Ashgate Publishing, 2004, pp 499,
ISBN 0 7546 4196 1
This volume is an invaluable resource for those seeking comparative information on the policies and practices for the provision of integrated health and social care for older people across nine European countries. It results from the first phase of the PROCARE research project funded under the EU Fifth Framework Programme and prefaces a second phase currently being completed.
Nine chapters providing the detail for the specific countries, each written by a local research team and supplemented by vignettes of good practice examples, are preceded by two overview chapters. The introductory chapter by Kai Leichsenring seeks to address core issues—different understandings of integrated care, different strategies for its achievement, and the impact of the varying national contexts. This discussion has value well beyond the specific context of provision for older people, rehearsing the variety of definitions and bravely attempting a characterisation of the participating countries according to eight key concepts, ranging from the whole system approach being promoted within the UK to the emphasis on person-centred practice in the Netherlands and Denmark and on what is termed transmural care in Finland, integration across residential and domiciliary services. Together with the exploration of different components of integration—care management, strategies for intermediate care, needs assessment and joint planning, user choice, integration of professional cultures, care-friendly communities, support for informal (family) care, quality management—this distillation from the specifics of different national strategies and from the detail of almost 50 pilot or mainstream projects begins to address the elements which may be seen as fundamental to the development of a theory of integrated care.
This is the goal for the second overview chapter, by Andy Alaszewski, Jennie Billings and Kirstie Coxon. In practical terms they address four key areas: an identification of the need for and the barriers to the provision of integrated care for older people in Europe; a discussion of the alternative definitions of integrated care which highlights the importance of a person-centred approach; an exploration of the alternative strategies for overcoming the barriers to integrated care; and a critical examination of alternative approaches to the evaluation of integrated care. This chapter is perhaps best regarded as ‘work in progress’: it outlines the building blocks with which those seeking to devise a theory of integrated working for older people are juggling. It highlights the particular challenges associated with the management of ill health in older people in a context where ageism may be prevalent, it underlines the complex organisational and financial environments within which integration is sought, it explores integration within the framework of the structure, process and outcome model developed by Donabedian, and it suggests key markers, for example social inclusion, against which the progress towards integrated care might be evaluated. The specification of outcome measures through which the impact of integrated working can be assessed is essential; without such evidence the argument for integrated working remains one of assertion rather than certainty. Six somewhat embryonic approaches to such assessment of integration are sketched.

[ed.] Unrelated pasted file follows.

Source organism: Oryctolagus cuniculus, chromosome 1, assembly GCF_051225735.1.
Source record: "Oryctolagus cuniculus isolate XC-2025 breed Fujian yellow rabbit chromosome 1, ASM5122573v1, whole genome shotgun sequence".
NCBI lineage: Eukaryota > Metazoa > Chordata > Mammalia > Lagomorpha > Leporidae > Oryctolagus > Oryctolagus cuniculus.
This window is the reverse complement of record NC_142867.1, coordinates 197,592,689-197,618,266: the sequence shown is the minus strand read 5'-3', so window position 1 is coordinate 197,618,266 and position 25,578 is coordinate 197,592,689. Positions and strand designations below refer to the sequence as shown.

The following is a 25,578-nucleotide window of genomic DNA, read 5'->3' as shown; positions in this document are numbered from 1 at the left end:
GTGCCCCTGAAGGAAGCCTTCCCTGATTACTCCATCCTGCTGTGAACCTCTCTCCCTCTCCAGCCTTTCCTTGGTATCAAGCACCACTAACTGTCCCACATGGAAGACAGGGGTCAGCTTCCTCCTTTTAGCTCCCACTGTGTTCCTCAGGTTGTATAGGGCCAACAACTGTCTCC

The remaining chapters provide, country by country, a wealth of detail on legal, structural and financial frameworks, on contrasting policy emphasis and on practice initiatives—and also on emerging commonalities. The Integrierte Gesundheits-und Sozialsprengel (Integrated Health and Social Care Districts) of Austria, the Danish Skaevinge project offering 24 hour integrated health and social care, the Laatuvanttu discharge project in Finland, the St-Martin d'Hères Coordination Gérontologique in France and the KAPI in Greece all provide fascinating detail of models for integration. But all the national chapters offer a concise and accessible portrait. On a personal note, writing from Scotland, I would like to have seen more acknowledgment within the UK chapter of the policy divergence post devolution, particularly stark in this arena. Indeed this chapter might more accurately have been titled England, thereby removing a number of inaccuracies generated by extrapolating from England to the broader UK.
There would have been scope within this study for further systematic comparison and classification across the different nations, perhaps one might say for further ‘integration’ of the data. A collaboration across nine sites is, however, no mean achievement and the editors should be commended. The provision of health and social care for older people, ‘one of the most prominent shortcomings in European health and welfare systems’ (p. 10), presents one of the key opportunities—and challenges—for the integrated working agenda. If the second phase of this project, detailed case studies of model ways of working, can proceed to the identification of a robust and sustainable strategy for service delivery it will be a major advance.